The Awakening Analysis
A key aspect of Kate Chopin’s The Awakening is its narrator. The novel is written from a third-person omniscient point of view and employs a literary technique known as free indirect discourse, which allows the narrator to relay the thoughts and feelings of all characters. The Awakening has an unreliable narrator in that she often gives judgements that are in agreement with the views of a patriarchal society.
Edna’s awakening is framed within the societal constraints of the Gilded Age South. The unreliable narrator highlights the novel’s irony. When these patriarchal viewpoints are put in context and contrasted with Edna’s awakening, it only emphasizes the ridiculous nature of the narrator’s views.
- For example, the narrator describes how Edna begins to see herself as an individual with a place in the world around her. The narrator then claims that to view one’s self as an individual is a “ponderous weight” for a woman.
In other instances, the narrator shows the perspective of Edna’s husband, Léonce. By providing access to Léonce’s thoughts, readers are shown Léonce’s selfishness and inability to understand Edna. Léonce expects Edna to adore and idolize him, and when Edna does not do so, he becomes upset. These other perspectives in the novel offer insights into Gilded Age societal conventions and opinions while simultaneously arguing for women’s individuality, freedom, and control over their own destinies.
Setting and Historical Context
Setting is important within The Awakening because different locations reflect Edna’s constraints as well as her search for freedom. However, as her identity shifts, Edna begins redefining even the restrictive spaces in her life. For instance, she uses Léonce’s home for her dinner party and goes to win money from the horse races. These acts of rebellion within oppressive spaces highlight Edna’s search for autonomy.
The Awakening describes in detail the setting and local culture of Grand Isle and New Orleans in Louisiana, adhering to a literary style called regionalism. Regionalism stems from both realism and Romanticism, and explores the local customs and cultures of particular settings.
- For example, both settings are home to Creole people whose customs, language and culture differ from other residents there. Each setting also represents parts of Edna’s journey. Grand Isle stands as a place that is free from societal constraints, where Edna becomes aware of her identity and place within the world. It is also where she dies at the end of the novel after realizing that she never wishes to be owned by her husband, children, or another man again.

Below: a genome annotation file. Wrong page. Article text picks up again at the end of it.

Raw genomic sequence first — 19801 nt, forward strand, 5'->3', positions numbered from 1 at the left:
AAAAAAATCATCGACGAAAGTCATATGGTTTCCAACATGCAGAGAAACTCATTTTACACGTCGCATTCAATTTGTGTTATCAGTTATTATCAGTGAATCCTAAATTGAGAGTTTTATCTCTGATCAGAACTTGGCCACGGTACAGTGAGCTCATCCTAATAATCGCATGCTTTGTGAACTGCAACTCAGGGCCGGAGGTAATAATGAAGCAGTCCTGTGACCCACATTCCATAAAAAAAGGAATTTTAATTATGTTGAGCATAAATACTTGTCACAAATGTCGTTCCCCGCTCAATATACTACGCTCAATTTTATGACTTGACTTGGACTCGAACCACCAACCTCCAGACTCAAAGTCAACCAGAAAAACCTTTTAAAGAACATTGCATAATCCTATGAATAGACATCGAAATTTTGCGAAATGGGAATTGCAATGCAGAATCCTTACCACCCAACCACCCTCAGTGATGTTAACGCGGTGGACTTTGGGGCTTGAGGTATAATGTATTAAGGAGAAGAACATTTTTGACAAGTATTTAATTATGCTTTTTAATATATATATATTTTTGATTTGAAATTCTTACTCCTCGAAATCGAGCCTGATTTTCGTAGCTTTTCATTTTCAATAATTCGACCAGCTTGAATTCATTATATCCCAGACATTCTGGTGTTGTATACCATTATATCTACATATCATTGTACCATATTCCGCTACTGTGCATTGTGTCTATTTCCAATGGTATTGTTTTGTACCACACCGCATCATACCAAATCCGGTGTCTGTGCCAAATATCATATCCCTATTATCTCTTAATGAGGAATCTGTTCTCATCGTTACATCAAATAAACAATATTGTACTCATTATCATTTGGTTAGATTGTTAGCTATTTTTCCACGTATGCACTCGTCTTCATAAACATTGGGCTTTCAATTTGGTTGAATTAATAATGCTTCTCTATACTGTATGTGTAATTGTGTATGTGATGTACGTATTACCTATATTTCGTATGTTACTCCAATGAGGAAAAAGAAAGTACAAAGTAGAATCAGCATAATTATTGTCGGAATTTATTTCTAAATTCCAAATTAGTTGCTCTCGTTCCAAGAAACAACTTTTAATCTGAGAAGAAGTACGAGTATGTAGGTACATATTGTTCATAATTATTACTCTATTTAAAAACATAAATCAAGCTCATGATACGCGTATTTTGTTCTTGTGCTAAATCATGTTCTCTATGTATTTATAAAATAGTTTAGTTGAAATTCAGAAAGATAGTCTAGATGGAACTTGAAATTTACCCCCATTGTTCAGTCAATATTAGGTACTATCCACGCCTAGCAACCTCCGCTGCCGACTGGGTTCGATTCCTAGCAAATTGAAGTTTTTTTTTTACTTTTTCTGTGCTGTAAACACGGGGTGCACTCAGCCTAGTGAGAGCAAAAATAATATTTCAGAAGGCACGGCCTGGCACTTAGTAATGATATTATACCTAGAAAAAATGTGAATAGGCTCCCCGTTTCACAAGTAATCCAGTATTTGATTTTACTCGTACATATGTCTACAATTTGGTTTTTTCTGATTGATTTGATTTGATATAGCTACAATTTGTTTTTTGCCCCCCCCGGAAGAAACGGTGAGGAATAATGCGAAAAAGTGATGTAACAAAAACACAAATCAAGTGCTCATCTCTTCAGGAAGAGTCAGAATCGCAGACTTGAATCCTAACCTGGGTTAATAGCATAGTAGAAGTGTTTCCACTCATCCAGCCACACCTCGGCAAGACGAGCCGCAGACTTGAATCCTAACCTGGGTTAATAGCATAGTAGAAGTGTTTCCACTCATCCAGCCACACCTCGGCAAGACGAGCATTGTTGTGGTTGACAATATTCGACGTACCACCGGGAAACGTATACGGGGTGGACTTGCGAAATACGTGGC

The middle of the novel takes place in New Orleans, where Edna lives with her family in a large home, which Léonce owns and has full control over. All of Edna’s married life has been spent there, where she attends to the duties expected of her as a wife and mother. Léonce’s house in New Orleans stands as a place of oppression and constraint for Edna. But New Orleans is also home to places where Edna feels free. Mademoiselle Reisz’s house, for example, is where Edna learns of Robert’s love for her. Furthermore, the old garden that Edna finds is a place of peace set apart from society, while Edna’s “pigeon” home represents her individuality and autonomy.
The Awakening is set at the turn of the 20th century, a period often called the Gilded Age. The Gilded Age is known for its strict division between the public and private spheres:
- Men were a part of the public sphere, participating in politics and engaging in business.
- Women, on the other hand, attended to the private sphere of the home by caring for their children, their husbands, and the household in order to uphold moral standards.
These gender roles are the core subject matter of The Awakening. Edna Pontellier actively works against her role in society once she becomes aware of the constraints placed upon her.
Women in the Gilded Age were expected...
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